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ISSN: 2329-6895
Journal of Neurological Disorders
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Parkinson's Disease: A Concise Overview of Etiology, Epidemiology, Diagnosis, Comorbidity and Management

Getinet Ayano*

Research and Training Department, Amanuel Mental Specialized Hospital, Addis Ababa, Ethiopia

*Corresponding Author:
Getinet Ayano
Research and Training Department
Amanuel Mental Specialized Hospital
Addis Ababa, Ethiopia
Tel: +251- 9-27-17-29-68
E-mail: [email protected]

Received date: September 02, 2016; Accepted date: September 12, 2016; Published date: September 16, 2016

Citation: Ayano G (2016) Parkinson's Disease: A Concise Overview of Etiology, Epidemiology, Diagnosis, Comorbidity and Management. J Neurol Disord 4: 298. doi:10.4172/2329-6895.1000298

Copyright: © 2016 Ayano G. This is an open-access article distributed under the terms of the Creative Commons Attribution License, which permits unrestricted use, distribution, and reproduction in any medium, provided the original author and source are credited.

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Abstract

Parkinson's disease is a progressive neurodegenerative disorder that is associated with the loss of dopaminergic neurons in the substantia nigra pars compacta (SNc). It is a degenerative disorder of the central nervous system that belongs to a group of conditions called movement disorders. It is both chronic, meaning it persists over a long period of time, and progressive, meaning its symptoms grow worse over time. As nerve cells (neurons) in parts of the brain become impaired or die, people may begin to notice problems with movement, tremor, stiffness in the limbs or the trunk of the body, or impaired balance. As these symptoms become more pronounced, people may have difficulty walking, talking, or completing other simple tasks .

Background

Parkinson's disease is a progressive neurodegenerative disorder that is associated with the loss of dopaminergic neurons in the substantia nigra pars compacta (SNc) [1]. It is a degenerative disorder of the central nervous system that belongs to a group of conditions called movement disorders. It is both chronic, meaning it persists over a long period of time, and progressive, meaning its symptoms grow worse over time. As nerve cells (neurons) in parts of the brain become impaired or die, people may begin to notice problems with movement, tremor, stiffness in the limbs or the trunk of the body, or impaired balance. As these symptoms become more pronounced, people may have difficulty walking, talking, or completing other simple tasks [2].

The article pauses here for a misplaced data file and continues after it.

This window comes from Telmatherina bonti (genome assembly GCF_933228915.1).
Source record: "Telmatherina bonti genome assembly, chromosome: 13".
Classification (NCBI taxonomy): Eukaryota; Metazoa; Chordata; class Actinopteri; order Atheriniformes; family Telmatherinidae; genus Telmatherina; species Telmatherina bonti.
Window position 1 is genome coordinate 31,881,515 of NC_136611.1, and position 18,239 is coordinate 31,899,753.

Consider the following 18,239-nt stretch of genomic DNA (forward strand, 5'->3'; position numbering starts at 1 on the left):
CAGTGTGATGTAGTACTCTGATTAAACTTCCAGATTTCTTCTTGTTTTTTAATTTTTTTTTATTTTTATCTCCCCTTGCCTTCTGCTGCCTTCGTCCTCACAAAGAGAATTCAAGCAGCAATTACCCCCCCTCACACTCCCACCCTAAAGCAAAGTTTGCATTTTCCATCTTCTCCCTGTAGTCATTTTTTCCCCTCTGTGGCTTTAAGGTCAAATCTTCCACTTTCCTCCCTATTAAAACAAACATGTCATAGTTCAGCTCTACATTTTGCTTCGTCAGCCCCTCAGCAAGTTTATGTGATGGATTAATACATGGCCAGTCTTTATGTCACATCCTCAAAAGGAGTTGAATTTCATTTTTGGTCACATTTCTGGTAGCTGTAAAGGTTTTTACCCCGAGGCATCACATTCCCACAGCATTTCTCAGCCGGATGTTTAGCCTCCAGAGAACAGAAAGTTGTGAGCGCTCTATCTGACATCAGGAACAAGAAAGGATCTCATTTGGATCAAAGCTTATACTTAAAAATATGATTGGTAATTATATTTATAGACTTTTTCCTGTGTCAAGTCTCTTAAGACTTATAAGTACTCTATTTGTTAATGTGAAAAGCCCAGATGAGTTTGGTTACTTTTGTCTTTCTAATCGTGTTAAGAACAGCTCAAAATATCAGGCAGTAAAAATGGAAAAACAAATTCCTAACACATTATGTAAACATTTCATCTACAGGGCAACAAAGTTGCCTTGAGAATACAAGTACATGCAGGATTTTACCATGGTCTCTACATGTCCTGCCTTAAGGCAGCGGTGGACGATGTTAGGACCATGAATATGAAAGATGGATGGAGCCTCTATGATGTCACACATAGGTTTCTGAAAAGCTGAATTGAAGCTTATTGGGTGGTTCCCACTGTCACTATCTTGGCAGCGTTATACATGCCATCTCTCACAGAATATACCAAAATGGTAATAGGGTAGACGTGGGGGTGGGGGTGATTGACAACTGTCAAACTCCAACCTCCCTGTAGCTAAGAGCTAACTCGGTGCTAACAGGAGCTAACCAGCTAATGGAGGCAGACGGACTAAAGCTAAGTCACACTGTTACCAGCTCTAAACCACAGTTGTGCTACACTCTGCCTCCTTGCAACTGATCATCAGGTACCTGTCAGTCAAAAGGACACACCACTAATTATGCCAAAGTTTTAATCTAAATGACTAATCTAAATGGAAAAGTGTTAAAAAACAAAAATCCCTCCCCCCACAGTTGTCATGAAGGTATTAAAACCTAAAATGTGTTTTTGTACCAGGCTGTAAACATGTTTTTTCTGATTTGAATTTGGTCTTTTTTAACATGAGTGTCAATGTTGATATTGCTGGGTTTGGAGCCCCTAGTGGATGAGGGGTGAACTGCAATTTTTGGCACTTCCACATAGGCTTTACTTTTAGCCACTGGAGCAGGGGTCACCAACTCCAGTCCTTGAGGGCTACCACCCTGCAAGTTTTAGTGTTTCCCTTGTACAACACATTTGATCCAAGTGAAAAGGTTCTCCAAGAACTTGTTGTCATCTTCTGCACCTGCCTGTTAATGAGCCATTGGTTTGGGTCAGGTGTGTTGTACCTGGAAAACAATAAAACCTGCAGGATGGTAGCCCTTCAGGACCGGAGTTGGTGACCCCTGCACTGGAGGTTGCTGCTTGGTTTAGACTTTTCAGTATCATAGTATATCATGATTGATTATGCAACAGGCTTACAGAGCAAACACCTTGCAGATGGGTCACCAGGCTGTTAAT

Patients with Parkinson’s disease (PD) suffer from a severe loss of dopamine in the substantia nigra pars compacta (SNc), leading to disrupted basal ganglia function and to a loss ofmotor control [3]. The hallmarks of the disease are its triad of motor features—resting tremor, rigidity, and akinesia/bradykinesia (inability to initiate movement and slowness of movement, respectively). Gait and postural disturbances also characterize the disease. Parkinsonism, or parkinsonian syndromes, refers to the clinical appearance of Parkinson's disease without implying causation. Some patients, for instance, have parkinsonism secondary to antidopaminergic drugs, without pathology of the substantia nigra. Non-motor symptoms, however, are frequent impairments in PD and result in a major impact on the patients and their caregivers [1,4-6].

Parkinson's disease is the second most common neurodegenerative disease after Alzheimer's disease, and it affects over 1 percent of the population over age 55 and nearly 3 percent of the population over age [7,8].

Psychiatric disturbances affect up to 90 percent of patients at some point during the course of Parkinson's disease, and more than one psychiatric disturbance is often present. Early in the disease process, adult-onset anxiety and depressive disorders precede the obvious onset of motor symptoms in up to 30 percent of patients [9].

Treatment of Parkinson's disease requires an integration of medical, complementary and supportive therapies inputs, such as rehabilitations, diet, exercise, yoga, massage therapy, acupuncture, hypnosis, swallowing evaluation and speech therapy [10-18].